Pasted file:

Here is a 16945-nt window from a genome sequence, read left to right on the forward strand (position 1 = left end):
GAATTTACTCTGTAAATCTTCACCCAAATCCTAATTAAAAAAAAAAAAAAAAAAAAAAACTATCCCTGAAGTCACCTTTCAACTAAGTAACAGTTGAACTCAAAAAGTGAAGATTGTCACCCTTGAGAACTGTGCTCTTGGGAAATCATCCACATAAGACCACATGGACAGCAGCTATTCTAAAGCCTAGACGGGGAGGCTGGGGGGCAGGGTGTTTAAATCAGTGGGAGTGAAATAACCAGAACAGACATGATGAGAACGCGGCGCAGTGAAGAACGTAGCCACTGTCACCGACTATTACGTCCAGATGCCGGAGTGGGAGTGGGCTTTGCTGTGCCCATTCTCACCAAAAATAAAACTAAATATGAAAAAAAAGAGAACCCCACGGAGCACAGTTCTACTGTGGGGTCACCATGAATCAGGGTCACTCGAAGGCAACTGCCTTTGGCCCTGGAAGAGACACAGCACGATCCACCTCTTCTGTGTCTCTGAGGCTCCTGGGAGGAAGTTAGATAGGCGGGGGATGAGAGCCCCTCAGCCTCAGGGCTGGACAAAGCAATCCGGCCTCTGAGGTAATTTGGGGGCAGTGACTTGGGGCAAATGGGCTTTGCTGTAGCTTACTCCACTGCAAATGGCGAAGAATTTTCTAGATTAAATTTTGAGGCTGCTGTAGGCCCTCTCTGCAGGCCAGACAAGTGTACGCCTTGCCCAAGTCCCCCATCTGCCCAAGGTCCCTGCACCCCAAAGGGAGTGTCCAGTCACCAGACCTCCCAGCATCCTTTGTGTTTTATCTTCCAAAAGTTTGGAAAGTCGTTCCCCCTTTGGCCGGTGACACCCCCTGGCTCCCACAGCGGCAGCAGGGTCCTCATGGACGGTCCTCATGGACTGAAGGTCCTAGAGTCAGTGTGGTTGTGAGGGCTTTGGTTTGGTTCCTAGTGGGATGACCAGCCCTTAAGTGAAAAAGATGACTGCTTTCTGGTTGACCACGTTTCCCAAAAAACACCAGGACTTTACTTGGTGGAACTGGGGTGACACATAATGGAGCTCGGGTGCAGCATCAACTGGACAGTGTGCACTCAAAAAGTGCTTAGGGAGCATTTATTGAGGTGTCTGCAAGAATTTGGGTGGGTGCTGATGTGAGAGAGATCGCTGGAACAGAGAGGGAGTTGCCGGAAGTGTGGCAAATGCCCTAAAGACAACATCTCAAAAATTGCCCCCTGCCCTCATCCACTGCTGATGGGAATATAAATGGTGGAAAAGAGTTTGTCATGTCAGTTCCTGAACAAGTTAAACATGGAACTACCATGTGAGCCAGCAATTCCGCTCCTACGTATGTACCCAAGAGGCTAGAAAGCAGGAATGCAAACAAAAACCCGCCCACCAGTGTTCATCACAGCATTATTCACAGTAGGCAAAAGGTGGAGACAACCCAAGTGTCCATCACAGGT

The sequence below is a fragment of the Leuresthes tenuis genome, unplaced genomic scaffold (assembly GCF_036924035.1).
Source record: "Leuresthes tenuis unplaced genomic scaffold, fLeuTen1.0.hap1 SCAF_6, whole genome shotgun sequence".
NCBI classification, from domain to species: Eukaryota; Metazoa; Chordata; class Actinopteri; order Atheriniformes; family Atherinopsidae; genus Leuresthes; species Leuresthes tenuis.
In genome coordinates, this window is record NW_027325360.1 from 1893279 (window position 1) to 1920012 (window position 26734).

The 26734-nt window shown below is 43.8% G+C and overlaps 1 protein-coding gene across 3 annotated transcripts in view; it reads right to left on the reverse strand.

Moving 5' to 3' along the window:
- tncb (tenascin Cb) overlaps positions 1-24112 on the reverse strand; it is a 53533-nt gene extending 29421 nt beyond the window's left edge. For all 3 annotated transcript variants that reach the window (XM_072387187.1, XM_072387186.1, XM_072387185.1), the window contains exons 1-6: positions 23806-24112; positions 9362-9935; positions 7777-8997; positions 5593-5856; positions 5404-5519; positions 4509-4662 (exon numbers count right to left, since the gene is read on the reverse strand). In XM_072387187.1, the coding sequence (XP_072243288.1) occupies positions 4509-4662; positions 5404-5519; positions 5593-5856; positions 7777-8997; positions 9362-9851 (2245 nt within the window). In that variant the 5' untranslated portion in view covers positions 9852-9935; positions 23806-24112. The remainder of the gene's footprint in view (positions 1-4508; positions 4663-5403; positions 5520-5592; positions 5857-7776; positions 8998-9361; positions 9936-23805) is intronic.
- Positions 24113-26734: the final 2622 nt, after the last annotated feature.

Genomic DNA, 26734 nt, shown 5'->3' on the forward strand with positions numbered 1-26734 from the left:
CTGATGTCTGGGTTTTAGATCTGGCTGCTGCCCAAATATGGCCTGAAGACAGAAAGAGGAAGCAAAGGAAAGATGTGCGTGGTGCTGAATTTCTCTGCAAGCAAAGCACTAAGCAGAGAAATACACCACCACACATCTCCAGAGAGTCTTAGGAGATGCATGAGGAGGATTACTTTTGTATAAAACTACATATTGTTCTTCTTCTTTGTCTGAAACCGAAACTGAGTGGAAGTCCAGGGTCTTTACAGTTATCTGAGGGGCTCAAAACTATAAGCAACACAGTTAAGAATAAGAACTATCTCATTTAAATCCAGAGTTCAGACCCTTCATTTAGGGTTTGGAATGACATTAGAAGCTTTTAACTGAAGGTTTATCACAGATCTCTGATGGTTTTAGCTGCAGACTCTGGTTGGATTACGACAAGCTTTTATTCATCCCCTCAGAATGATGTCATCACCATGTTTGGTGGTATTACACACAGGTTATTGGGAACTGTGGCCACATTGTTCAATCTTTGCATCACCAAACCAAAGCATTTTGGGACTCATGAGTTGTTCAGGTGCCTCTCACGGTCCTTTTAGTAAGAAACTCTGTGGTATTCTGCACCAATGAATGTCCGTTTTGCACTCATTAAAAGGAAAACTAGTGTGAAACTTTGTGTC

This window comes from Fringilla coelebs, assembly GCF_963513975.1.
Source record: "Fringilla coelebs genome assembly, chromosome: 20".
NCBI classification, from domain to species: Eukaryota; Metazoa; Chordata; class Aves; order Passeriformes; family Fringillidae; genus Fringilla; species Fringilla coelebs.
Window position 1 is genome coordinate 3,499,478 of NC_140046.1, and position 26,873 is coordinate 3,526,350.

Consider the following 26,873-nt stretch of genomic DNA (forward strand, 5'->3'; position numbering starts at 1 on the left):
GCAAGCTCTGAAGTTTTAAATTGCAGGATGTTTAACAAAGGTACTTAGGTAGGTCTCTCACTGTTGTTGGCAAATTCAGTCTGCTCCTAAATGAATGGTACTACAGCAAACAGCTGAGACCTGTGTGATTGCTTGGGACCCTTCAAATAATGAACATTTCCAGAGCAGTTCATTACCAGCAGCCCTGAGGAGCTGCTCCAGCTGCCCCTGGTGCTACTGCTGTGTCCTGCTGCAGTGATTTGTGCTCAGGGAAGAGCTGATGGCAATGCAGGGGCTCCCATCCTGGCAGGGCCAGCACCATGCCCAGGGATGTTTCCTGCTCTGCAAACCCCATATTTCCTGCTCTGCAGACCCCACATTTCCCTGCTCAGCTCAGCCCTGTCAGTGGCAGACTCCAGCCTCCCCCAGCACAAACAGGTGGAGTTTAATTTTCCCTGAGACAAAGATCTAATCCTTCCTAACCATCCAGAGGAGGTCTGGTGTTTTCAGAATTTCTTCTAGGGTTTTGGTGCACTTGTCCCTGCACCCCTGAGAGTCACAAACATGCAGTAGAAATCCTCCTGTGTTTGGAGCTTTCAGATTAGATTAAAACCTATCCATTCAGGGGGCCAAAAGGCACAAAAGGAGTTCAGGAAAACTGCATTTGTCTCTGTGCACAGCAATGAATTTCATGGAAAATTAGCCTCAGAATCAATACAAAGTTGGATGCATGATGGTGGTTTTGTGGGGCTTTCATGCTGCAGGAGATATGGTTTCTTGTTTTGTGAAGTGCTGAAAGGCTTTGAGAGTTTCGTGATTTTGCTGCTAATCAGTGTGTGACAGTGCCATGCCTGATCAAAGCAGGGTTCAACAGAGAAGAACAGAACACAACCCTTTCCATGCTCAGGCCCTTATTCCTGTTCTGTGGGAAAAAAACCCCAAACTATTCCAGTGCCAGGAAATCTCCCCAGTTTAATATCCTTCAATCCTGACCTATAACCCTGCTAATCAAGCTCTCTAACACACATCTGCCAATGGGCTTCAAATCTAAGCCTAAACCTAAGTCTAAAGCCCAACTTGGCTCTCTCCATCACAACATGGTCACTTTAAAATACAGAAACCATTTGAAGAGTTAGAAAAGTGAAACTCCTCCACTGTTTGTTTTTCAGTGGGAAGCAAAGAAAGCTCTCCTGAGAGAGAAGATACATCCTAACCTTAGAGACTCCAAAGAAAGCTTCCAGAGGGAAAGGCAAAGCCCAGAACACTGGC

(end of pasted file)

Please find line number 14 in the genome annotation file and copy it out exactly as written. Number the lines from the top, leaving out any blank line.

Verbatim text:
Source record: "Fringilla coelebs genome assembly, chromosome: 20".